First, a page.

“Cameroon has never been a country that lacked opportunities. It has all the right prospects. But the challenge it faces is to create an enabling environment to encourage Cameroonians and foreign investors to invest.”
This is according to NJ Ayuk, CEO of pan-African legal and business advisory firm, Centurion Law Group. He noted that just a few days spent in Douala, the country’s commercial capital, would be enough to get any investor thinking about the many business opportunities they could pursue. Fast-food chains, modern retail centres and entertainment facilities – these are all vastly untapped.
“But few are investing and starting new projects. So you have to actually look to solve the reason behind this.”
Cameroon is ranked 166 out of 190 countries in the World Bank’s Ease of doing business index. The economy is one of Africa’s more difficult markets to operate in, ranking particularly poorly in areas such as registering property, paying taxes and trading across borders.
Ayuk has experienced these challenges first hand with launching his firm’s Douala office in 2015. The company has a presence in five African markets but it took a bit longer than expected to open shop in Cameroon due to what Ayuk calls “administrative bottlenecks”.
He explained that business laws are in French – despite the country being both French- and English-speaking – which can be a deterrent for many foreign investors. And while the government has tried to attract investment through various incentives such as tax breaks, he noted that the amount of taxes and other costs that small businesses encounter can be overwhelming. For this reason, Ayuk advises anyone starting up in Cameroon to budget in enough “patient capital” to survive the generally slow and costly process of getting a business off the ground.
However, those willing to rise to the challenge will find an abundance of opportunities in Cameroon. Here are a few highlights.
Agriculture and food production
Cameroon has immense agricultural potential and is already a world-leading producer of cocoa. Other significant crops include coffee, bananas, palm oil, cotton, rubber and cassava. However, the vast majority of farmers are smallholders, and there are opportunities for large-scale commercial operators to increase agricultural yields through modern processes.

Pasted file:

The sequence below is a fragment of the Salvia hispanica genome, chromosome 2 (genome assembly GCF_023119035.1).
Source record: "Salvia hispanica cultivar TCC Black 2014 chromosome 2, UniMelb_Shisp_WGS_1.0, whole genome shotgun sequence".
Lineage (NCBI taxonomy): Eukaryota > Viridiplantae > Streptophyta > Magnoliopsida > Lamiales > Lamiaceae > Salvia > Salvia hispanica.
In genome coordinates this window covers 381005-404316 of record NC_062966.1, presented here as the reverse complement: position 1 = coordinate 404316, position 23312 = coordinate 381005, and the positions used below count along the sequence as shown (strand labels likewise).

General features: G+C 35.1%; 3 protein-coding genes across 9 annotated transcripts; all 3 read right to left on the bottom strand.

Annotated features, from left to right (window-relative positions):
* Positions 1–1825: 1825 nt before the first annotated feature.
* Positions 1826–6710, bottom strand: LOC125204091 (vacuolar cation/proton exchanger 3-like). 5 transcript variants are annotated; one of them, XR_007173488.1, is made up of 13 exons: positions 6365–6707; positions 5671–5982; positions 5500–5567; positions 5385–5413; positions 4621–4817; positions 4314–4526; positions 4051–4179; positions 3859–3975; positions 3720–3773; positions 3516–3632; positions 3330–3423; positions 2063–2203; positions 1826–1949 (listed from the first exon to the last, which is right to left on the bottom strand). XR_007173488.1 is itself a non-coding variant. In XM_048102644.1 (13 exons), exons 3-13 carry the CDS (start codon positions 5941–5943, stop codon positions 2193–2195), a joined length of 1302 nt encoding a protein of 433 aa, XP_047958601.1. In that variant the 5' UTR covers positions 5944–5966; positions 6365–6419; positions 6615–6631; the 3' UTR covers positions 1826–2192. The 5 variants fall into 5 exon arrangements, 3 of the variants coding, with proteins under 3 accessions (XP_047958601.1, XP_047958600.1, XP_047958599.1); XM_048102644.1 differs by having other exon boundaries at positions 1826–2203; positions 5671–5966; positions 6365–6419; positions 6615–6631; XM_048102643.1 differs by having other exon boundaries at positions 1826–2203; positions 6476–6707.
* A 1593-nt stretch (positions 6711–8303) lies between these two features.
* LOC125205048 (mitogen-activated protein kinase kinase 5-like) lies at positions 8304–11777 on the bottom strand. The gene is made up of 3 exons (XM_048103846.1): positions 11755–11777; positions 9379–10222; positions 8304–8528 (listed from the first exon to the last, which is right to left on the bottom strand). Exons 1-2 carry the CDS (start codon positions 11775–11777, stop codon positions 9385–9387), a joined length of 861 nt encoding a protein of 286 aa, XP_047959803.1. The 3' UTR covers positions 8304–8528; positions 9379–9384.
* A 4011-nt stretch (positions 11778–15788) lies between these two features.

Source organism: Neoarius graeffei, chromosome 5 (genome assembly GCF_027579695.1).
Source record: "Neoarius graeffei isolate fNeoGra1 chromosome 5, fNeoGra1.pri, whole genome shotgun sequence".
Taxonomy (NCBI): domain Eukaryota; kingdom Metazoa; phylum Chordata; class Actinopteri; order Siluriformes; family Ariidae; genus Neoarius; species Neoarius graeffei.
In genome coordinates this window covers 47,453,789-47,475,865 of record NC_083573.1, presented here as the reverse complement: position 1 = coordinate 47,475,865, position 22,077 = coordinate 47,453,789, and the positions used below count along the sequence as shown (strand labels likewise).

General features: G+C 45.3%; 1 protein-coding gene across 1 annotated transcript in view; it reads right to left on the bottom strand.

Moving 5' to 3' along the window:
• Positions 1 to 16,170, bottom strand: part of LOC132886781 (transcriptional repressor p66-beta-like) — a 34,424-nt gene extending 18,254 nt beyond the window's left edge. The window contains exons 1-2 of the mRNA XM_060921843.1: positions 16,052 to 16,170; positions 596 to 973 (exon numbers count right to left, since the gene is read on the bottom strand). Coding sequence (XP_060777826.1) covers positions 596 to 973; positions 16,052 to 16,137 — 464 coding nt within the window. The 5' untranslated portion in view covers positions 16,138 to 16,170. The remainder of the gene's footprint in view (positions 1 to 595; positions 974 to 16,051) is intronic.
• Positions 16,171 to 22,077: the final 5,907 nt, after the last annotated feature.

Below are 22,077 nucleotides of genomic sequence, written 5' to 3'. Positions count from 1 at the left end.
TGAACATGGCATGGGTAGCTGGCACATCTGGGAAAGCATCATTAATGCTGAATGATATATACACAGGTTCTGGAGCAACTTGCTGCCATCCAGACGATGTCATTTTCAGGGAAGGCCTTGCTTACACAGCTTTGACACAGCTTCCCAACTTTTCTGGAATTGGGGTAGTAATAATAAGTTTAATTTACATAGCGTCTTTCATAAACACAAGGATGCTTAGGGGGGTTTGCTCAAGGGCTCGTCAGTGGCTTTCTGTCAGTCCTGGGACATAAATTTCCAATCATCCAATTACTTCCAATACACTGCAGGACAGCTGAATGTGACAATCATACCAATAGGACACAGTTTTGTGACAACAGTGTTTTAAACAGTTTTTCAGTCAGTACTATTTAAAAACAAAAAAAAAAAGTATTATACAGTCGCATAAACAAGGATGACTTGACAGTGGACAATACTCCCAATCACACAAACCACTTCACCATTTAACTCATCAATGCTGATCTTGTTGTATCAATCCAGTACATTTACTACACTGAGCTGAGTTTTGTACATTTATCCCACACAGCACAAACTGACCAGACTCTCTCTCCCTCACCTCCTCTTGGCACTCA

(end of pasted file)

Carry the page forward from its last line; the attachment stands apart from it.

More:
Cameroon’s geographic location – it is the link between west and central Africa – makes it a strategic trade hub with the potential to become a food exporter to the region. Development of the deep-sea port in Kribi is expected to assist the flow of goods to and from the country and take the pressure off the Douala port, which is infamous for its long delays.
According to Ayuk, there is opportunity for Cameroon to become a greater regional trader of food and agricultural produce.
Oil and gas
Cameroon is the sixth largest oil producer in sub-Saharan Africa and Ayuk noted that the country sits on five sedimentary basins, providing significant opportunities for exploration companies.
There is potential to build a downstream oil and gas base and set up petrochemical plants for urea, ammonia, methanol, fertiliser and liquefied natural gas (LNG), as well as establishing electricity generation facilities.
“These are very bankable projects that ensure great returns and stand to create more jobs in the country,” Ayuk said.
“There is a huge need for power in order to meet government’s industrialisation goals. Furthermore, new projects coming up – like the floating LNG project by Golar and Perenco – present huge opportunities for service companies in the country.”
He added that there are also untapped areas for both onshore and offshore exploration and development in the Douala/Kribi-Campo Basin, as well as Logone-Birni, Mamfe and Garoua.
Hospitality and tourism
Cameroon has rich cultural heritage sites with terrain that ranges from tropical along the coast to semi-arid in the north. It is often described as ‘Africa in miniature’ due to an array of cultures, climates and terrains. Its wildlife also offers opportunities for safaris and big-game hunting.
However, Cameroon’s tourism potential is largely unexploited and Ayuk sees prospects for local entrepreneurs to develop businesses such as tour and transport services.
In addition, there is also a need to build quality boutique hotels to cater to foreign travellers and tourists. According to Ayuk, there is only one world-class boutique hotel in Douala.
“So there is actually a lot more that can be done to boost the tourism sector.”
“There has been no real effort to build low-cost housing [on a large scale] in Cameroon… for low income and [emerging] middle-class families and not just projects for high-net-worth individuals,” said Ayuk.
He added that while the demand for low-cost housing is vast, these type of projects require innovative entrepreneurs who can work with banks and construction services to develop unique solutions.
Formal retail, fast-food chains and entertainment
An estimated 98% of Cameroonians shop at traditional or informal markets, and can buy products at wholesale prices at large open-air markets in major cities – such as Douala’s Marché Mboppi. There are few formal retail chains, although French supermarket group, Carrefour, plans to expand in the market.
Ayuk argues that Cameroon’s business community and emerging consumer class is looking for a modern shopping experience.
There is also an opportunity to introduce fast-food chains (such as KFC) and entertainment facilities (such as cinemas and theatres). Here, investors have potential to be a first mover in the market.
“The spending power is there,” said Ayuk. “Cameroonians just need to have the right quality products and services.”
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